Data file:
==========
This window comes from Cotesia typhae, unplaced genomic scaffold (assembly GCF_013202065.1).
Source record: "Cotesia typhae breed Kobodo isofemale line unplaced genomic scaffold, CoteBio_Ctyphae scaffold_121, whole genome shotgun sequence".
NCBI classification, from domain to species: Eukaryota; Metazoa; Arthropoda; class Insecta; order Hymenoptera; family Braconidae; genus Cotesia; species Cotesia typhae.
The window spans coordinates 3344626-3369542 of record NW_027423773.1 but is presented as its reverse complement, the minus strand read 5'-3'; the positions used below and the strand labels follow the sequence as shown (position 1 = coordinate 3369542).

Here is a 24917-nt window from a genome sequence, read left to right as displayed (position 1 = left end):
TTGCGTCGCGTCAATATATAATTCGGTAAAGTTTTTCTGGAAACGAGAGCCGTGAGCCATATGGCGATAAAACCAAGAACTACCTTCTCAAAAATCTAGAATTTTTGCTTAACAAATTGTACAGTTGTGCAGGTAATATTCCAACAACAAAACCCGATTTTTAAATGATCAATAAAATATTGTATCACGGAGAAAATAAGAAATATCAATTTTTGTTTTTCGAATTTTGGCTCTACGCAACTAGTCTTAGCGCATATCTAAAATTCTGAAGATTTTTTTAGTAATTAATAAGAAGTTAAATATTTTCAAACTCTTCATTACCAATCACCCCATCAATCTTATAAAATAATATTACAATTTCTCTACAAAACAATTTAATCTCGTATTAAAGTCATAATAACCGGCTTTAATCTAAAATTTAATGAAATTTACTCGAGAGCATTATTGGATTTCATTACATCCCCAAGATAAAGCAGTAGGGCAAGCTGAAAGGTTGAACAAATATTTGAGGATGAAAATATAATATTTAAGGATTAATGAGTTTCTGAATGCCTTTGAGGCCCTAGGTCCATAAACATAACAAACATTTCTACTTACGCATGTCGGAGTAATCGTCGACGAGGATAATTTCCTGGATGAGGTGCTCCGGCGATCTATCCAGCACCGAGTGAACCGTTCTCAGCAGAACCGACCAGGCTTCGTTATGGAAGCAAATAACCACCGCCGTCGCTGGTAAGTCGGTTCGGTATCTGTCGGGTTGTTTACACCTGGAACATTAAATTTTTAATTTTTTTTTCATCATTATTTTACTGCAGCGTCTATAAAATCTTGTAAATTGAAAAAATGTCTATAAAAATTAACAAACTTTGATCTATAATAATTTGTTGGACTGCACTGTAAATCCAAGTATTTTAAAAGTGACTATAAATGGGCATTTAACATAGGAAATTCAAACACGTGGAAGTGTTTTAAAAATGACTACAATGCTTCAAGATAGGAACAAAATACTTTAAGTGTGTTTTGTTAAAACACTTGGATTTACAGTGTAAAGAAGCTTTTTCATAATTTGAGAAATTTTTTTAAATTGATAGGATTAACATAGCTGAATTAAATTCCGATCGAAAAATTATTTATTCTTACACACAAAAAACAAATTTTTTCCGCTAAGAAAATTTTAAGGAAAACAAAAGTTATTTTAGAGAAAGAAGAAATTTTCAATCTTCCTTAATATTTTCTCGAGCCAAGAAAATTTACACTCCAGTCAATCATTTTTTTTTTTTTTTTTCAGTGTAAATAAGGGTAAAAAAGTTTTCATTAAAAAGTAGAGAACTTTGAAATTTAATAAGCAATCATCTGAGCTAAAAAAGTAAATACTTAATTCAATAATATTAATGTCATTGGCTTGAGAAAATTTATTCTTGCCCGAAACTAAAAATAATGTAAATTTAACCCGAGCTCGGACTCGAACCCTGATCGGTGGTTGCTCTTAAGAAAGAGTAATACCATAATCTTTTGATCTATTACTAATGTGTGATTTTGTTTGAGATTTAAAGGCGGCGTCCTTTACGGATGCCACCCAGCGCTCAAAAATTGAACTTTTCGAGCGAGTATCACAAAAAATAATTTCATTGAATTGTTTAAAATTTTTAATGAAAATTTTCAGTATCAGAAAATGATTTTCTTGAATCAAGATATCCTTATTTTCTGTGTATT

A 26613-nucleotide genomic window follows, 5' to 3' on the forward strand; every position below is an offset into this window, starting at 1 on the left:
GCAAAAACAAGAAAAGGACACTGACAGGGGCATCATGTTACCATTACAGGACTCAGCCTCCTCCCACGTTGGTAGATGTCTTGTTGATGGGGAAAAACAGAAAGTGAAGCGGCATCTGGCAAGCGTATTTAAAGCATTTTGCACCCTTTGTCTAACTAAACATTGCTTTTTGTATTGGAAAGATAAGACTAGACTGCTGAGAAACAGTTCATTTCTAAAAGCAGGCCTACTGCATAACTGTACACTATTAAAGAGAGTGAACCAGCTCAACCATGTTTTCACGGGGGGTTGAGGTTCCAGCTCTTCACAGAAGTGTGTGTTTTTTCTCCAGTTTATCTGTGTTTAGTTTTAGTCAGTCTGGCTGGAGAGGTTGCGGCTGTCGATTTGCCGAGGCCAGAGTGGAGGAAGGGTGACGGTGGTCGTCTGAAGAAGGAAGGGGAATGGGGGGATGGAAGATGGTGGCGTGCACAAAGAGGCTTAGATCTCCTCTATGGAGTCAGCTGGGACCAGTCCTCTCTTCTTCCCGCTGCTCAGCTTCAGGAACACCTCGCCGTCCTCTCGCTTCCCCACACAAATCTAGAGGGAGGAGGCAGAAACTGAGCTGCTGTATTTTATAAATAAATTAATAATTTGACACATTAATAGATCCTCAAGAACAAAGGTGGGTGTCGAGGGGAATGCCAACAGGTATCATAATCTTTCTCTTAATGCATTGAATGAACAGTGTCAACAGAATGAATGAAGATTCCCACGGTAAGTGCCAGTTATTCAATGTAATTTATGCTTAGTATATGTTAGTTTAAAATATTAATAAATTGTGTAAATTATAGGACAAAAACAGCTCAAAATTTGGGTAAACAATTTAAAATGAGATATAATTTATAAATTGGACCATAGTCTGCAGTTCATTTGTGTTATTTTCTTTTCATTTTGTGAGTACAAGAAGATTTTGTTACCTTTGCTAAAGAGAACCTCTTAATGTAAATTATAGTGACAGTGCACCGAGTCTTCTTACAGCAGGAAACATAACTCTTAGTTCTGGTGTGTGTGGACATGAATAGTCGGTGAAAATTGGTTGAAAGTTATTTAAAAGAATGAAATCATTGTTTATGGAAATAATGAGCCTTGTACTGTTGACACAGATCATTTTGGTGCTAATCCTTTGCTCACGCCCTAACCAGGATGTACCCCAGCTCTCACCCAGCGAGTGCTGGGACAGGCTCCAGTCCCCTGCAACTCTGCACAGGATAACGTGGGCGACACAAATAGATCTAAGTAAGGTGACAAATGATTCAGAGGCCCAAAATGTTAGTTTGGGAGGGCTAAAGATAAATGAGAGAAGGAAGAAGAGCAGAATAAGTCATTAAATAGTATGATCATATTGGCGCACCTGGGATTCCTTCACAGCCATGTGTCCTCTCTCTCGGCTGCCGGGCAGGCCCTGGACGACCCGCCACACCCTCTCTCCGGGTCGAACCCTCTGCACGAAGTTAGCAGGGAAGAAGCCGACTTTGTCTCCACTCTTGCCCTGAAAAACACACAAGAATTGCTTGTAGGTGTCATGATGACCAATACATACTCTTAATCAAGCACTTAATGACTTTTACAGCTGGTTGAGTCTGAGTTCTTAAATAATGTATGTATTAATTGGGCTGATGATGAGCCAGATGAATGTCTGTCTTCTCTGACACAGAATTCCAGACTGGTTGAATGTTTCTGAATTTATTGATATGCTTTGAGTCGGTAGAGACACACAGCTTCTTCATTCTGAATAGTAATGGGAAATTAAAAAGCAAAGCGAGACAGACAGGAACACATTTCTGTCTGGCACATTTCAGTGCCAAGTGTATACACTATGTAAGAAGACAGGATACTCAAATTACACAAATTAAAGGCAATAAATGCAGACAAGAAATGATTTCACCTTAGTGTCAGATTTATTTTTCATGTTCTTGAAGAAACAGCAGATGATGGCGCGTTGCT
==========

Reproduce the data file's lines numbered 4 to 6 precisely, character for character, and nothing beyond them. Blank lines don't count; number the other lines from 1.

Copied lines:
The window spans coordinates 3344626-3369542 of record NW_027423773.1 but is presented as its reverse complement, the minus strand read 5'-3'; the positions used below and the strand labels follow the sequence as shown (position 1 = coordinate 3369542).

Here is a 24917-nt window from a genome sequence, read left to right as displayed (position 1 = left end):
TTGCGTCGCGTCAATATATAATTCGGTAAAGTTTTTCTGGAAACGAGAGCCGTGAGCCATATGGCGATAAAACCAAGAACTACCTTCTCAAAAATCTAGAATTTTTGCTTAACAAATTGTACAGTTGTGCAGGTAATATTCCAACAACAAAACCCGATTTTTAAATGATCAATAAAATATTGTATCACGGAGAAAATAAGAAATATCAATTTTTGTTTTTCGAATTTTGGCTCTACGCAACTAGTCTTAGCGCATATCTAAAATTCTGAAGATTTTTTTAGTAATTAATAAGAAGTTAAATATTTTCAAACTCTTCATTACCAATCACCCCATCAATCTTATAAAATAATATTACAATTTCTCTACAAAACAATTTAATCTCGTATTAAAGTCATAATAACCGGCTTTAATCTAAAATTTAATGAAATTTACTCGAGAGCATTATTGGATTTCATTACATCCCCAAGATAAAGCAGTAGGGCAAGCTGAAAGGTTGAACAAATATTTGAGGATGAAAATATAATATTTAAGGATTAATGAGTTTCTGAATGCCTTTGAGGCCCTAGGTCCATAAACATAACAAACATTTCTACTTACGCATGTCGGAGTAATCGTCGACGAGGATAATTTCCTGGATGAGGTGCTCCGGCGATCTATCCAGCACCGAGTGAACCGTTCTCAGCAGAACCGACCAGGCTTCGTTATGGAAGCAAATAACCACCGCCGTCGCTGGTAAGTCGGTTCGGTATCTGTCGGGTTGTTTACACCTGGAACATTAAATTTTTAATTTTTTTTTCATCATTATTTTACTGCAGCGTCTATAAAATCTTGTAAATTGAAAAAATGTCTATAAAAATTAACAAACTTTGATCTATAATAATTTGTTGGACTGCACTGTAAATCCAAGTATTTTAAAAGTGACTATAAATGGGCATTTAACATAGGAAATTCAAACACGTGGAAGTGTTTTAAAAATGACTACAATGCTTCAAGATAGGAACAAAATACTTTAAGTGTGTTTTGTTAAAACACTTGGATTTACAGTGTAAAGAAGCTTTTTCATAATTTGAGAAATTTTTTTAAATTGATAGGATTAACATAGCTGAATTAAATTCCGATCGAAAAATTATTTATTCTTACACACAAAAAACAAATTTTTTCCGCTAAGAAAATTTTAAGGAAAACAAAAGTTATTTTAGAGAAAGAAGAAATTTTCAATCTTCCTTAATATTTTCTCGAGCCAAGAAAATTTACACTCCAGTCAATCATTTTTTTTTTTTTTTTTCAGTGTAAATAAGGGTAAAAAAGTTTTCATTAAAAAGTAGAGAACTTTGAAATTTAATAAGCAATCATCTGAGCTAAAAAAGTAAATACTTAATTCAATAATATTAATGTCATTGGCTTGAGAAAATTTATTCTTGCCCGAAACTAAAAATAATGTAAATTTAACCCGAGCTCGGACTCGAACCCTGATCGGTGGTTGCTCTTAAGAAAGAGTAATACCATAATCTTTTGATCTATTACTAATGTGTGATTTTGTTTGAGATTTAAAGGCGGCGTCCTTTACGGATGCCACCCAGCGCTCAAAAATTGAACTTTTCGAGCGAGTATCACAAAAAATAATTTCATTGAATTGTTTAAAATTTTTAATGAAAATTTTCAGTATCAGAAAATGATTTTCTTGAATCAAGATATCCTTATTTTCTGTGTATT